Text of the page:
Knots are incredibly commonplace in our lives. We make use of knots all the time! When we blow up balloons for a party, we tie the ends off with an overhand knot to stop the air from leaking out. When we put on our shoes to get ready for work or school, we already make use of two types of knots to do up our shoelaces. Even on an outing to the park, we use knots to tie kite strings and seal up plastic bags of unfinished picnic food. Knots are vital for survival as well. Square knots or reef knots aid in securing bandages over a wound while bowline knots are useful for anchoring tarps to build a shelter. They also play important roles in hunting for food and creating tools. So it should not be surprising that knot-tying is an essential skill everyone should learn.
Children can benefit from being taught knot-tying even from a young age. Through figuring out the way the rope twists and turns, they are being provided opportunities to problem solve. “How do I tie this knot?” and “How can I untie it?” are questions they will ask themselves as they attempt to mimic what they see. This focuses their attention and trains their critical thinking to find a solution. As their newly learnt skills start to bleed into their play, some may also begin testing their creativity to tie “a knot that can hold the most weight” or experiment with building mini forts in the living room.
Of course, knot-tying also aids in cultivating many other fundamental skills like reading, writing and spelling. It improves a child’s motor skills by challenging their eye-hand coordination as they work the rope according to visual instructions. When they tug and pull at the ropes, they develop strength in their arms and shoulders, as well as in the small muscles of their hands. This plays an important role in training their grip, which benefits them in their later years. For example, the pincer grasp they use to hold the rope firmly sets them on the path to establish a proper pencil grip.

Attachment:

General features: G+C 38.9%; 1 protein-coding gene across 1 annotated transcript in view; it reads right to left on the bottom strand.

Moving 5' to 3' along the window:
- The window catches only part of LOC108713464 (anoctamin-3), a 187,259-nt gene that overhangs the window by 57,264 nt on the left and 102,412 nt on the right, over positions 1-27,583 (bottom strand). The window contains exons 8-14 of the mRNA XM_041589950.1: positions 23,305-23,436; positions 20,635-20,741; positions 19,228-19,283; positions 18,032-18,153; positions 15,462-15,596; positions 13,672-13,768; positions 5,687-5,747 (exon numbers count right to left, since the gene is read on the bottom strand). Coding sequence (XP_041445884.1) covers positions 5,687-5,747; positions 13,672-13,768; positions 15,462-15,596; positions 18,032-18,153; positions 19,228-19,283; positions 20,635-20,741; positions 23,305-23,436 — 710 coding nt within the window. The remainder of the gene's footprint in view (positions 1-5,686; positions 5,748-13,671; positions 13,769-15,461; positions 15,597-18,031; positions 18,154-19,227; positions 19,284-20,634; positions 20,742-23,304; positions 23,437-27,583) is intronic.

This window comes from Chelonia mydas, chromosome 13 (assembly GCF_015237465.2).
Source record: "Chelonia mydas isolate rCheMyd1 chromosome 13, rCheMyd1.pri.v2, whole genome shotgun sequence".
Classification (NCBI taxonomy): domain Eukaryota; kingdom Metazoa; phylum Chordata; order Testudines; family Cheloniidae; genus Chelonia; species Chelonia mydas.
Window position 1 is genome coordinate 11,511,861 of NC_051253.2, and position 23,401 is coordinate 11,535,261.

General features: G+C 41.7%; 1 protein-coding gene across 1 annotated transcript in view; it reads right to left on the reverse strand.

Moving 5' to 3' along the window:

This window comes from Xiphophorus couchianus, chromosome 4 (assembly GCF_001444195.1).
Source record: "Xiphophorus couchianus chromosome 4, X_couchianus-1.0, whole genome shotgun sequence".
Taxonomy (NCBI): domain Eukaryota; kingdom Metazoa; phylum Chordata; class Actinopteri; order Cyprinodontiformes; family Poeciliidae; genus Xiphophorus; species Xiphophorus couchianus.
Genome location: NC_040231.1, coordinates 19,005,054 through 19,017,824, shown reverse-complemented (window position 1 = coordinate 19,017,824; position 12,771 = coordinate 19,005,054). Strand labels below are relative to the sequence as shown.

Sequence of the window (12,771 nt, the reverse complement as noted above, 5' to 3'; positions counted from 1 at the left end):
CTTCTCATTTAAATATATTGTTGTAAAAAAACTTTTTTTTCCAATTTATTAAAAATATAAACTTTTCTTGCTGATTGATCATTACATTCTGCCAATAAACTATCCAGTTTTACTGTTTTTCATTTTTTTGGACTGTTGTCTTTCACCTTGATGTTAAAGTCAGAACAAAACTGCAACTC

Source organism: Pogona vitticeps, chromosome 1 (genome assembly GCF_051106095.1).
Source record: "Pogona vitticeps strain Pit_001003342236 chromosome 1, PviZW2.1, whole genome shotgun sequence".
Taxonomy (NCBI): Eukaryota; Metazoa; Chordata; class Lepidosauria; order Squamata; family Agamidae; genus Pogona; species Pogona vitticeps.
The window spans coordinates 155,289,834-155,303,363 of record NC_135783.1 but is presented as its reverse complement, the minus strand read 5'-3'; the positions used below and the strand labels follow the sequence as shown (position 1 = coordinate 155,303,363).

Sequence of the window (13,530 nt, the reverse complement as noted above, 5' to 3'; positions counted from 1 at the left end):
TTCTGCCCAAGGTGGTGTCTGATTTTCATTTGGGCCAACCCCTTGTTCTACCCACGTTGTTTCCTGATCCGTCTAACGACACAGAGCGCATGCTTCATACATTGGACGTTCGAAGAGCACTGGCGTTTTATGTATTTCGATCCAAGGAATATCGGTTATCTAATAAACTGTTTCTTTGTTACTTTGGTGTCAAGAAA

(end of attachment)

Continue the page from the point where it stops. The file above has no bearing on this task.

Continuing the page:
Introducing knot-tying to children as young as three years also aids in the achievement of asymmetrical bilateral integration. It is a phase in a child’s development where they begin learning to utilise both halves of their body to achieve a common outcome, through executing varied and independent tasks. This development is a vital foundation for children to engage in both physical and academic activities when they are older.
At Outdoor School Singapore, we teach our young explorers simple and useful knots to begin their learning. We introduce them to overhand knots, reed knots, clove hitch and simple lashing through fun stories. When imparting knowledge to children, it is important to create an engaging and relaxed environment. This allows them to better absorb information and remember what they learn. Show off some cool tricks to get them excited about learning! Make it into a game, but always remember to emphasize the importance of rope safety.